Races And Empire
Ahead of the release of Firebox, I think it’s wise for me to revive a discussion that I first began in the historical notes of The Frontier. As we grappled with questions of race in that book, I felt it important to set my own context when it came to ethnic ‘authenticity’… and indeed, to speak a bit about my fascination with the concept of Empire.
Anyone familiar with those notes will tell you that the picture to the left shows me, my mother, my father, and my great-grandfather, Arnim Rouse. Just to make it clear: my great-grandfather is black. Very black, if you like. He married a woman who was half-white and half-Indian (from India), and their daughter married a Chinese man. All of this happened in Trinidad and Tobago, in the West Indies, where my father (and Iceberg’s CFO) Peter Tam was born and raised.
When my dad traveled to Newfoundland for university, he met my mother –– a Newfoundland Catholic, with Irish, English and Scottish in her blood –– and they married after a magnificent courtship. I was the less-than-magnificent result.
I lay this all out again for a few reasons. First, though I always consider myself a Newfoundlander above all, I’m rather proud to have ancestors who hail from so many continents (alas, none from Antarctica… unless a penguin got in there somehow –– it’s not my place to judge). Second, when I discuss the more difficult questions of race-relations, I rather hope this background gives me sufficient credibility to speak without being handcuffed by political-correctness. And finally, as a whole, my family background explains my fascination with the British Empire in particular, and the concept of Empire in general.
As I’ve said before, Empires are rarely perceived to be evil by those who are part of them. The Romans surely thought they were extending civilization, as did the Moors. The Spanish were saving souls, the Chinese were the center of the universe, and the British were spreading good government, commerce and the rule of law. All of them could find empirical arguments to back their cases… but, of course, if a few million people were murdered and cultures subverted along the way, that was the price of progress.
Having studied history for six years –– not just focusing on Europe and North America, but investigating Africa, Asia and the Middle East –– I can certainly agree with those who decry the inhumanity of those times. I can name too many massacres conducted in the name of civilization, and am painfully familiar with the chaos wrought on cultures around the globe.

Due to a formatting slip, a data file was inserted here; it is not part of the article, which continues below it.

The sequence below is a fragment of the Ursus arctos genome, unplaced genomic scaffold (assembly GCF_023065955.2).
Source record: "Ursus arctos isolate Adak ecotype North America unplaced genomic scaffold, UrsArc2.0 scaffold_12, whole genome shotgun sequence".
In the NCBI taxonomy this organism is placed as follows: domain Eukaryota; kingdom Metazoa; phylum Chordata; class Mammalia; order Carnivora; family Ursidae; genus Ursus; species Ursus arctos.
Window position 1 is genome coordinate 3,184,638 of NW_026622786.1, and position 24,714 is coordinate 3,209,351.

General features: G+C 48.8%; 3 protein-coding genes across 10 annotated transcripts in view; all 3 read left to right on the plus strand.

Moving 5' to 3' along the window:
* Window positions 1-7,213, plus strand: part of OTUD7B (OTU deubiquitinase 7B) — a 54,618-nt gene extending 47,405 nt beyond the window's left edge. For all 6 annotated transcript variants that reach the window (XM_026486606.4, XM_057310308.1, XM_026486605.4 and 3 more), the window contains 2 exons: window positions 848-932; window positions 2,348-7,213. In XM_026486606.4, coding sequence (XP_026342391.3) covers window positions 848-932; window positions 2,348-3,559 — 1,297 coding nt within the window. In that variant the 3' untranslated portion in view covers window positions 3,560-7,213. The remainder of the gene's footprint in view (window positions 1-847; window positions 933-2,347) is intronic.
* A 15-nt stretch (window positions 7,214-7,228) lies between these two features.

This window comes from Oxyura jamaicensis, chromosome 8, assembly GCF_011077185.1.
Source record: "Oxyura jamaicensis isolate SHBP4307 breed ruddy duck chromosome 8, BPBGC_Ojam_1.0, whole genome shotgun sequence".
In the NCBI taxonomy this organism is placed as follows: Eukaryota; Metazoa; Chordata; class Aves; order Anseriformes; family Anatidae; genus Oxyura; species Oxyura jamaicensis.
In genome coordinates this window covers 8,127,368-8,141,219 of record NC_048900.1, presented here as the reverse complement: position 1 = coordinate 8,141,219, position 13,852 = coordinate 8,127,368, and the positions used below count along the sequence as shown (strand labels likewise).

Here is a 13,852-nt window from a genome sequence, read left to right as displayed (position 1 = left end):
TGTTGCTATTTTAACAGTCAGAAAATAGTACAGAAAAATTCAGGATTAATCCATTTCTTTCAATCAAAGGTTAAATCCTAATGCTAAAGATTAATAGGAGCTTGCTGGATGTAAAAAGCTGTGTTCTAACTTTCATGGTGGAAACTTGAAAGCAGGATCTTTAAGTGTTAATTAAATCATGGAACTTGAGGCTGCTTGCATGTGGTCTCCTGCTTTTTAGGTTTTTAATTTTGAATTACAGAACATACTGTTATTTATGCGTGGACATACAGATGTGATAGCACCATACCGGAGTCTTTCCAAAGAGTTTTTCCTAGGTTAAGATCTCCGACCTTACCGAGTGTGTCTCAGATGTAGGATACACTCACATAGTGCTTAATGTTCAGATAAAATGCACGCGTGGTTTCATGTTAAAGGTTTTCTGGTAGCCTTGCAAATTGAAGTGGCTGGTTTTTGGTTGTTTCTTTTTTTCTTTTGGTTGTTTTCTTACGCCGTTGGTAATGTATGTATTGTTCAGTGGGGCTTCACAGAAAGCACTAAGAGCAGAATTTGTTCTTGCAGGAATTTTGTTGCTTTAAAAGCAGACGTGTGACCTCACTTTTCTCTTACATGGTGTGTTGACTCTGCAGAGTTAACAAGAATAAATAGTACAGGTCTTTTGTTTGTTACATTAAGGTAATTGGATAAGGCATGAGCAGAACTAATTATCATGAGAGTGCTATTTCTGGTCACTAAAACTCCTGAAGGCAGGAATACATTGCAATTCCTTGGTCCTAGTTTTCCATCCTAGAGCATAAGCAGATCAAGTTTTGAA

But as I’ve also pointed out, and will undoubtedly discuss again in future, I cannot simply declare that no ‘good’ came of anything touched by Empire.
You see, all those ancestors I mentioned earlier had only a few things in common: be they Irish fishmongers, English fishermen, Scots, Chinese merchants, Indian servants, or freed black slaves, none of them enjoyed wealth or privilege. They were the most ‘common’ of people… but they were able to come together thanks to the architecture of the British Empire. Slaves were freed, laws implemented, and a certain kind of education made available to people of all colors. Ultimately, that education proved good enough for a ‘black’ boy from Trinidad to attend university in Newfoundland.
Bearing this in mind, I must grapple with the nuances of Empire –– because unless I count my own existence as a bad thing (an argument which certainly can be entertained), not everything that came from Britannia’s reign was evil. And if there was some good under the watch of one Empire, then I must consider that every Empire had its own nuances. It seems unlikely all of them were simply cartoon institutions presided over by monsters (though at times, I’m sure some were).
My exploration of these questions led to Defense Command‘s Earth Empire –– built on the administrative chassis of the British Empire, but with a constitutional mandate enshrining our present-day belief that all races and genders of humanity be treated as equals. We also have both His Majesty’s New World and Champions existing within Britain’s new imperialism –– exploring the times of that far less benign Empire.
I can only hope that, in all these cases, I succeed in presenting Empire honestly –– with its evils and its advantages. It’s the best way I know to engage with my family’s history… and hopefully, to help share what I’ve learned about the real tropes of Empire.
Because if we simply wait around until we see stormtroopers and maniacally-laughing archvillains in black robes, we might miss the subtle arrival of the next true Empire –– which, given how much we now hate the word, will probably call itself something else. The question we need to ask if it turns up… perhaps if it has turned up… is whether we believe in what it stands for, and whether we’re willing to be judged by history for its actions.
For myself, I can only hope that people a century from now value human rights the same way I do. Otherwise, I might be seen as a monster, a fool, or something in between.
Time will tell. It always does.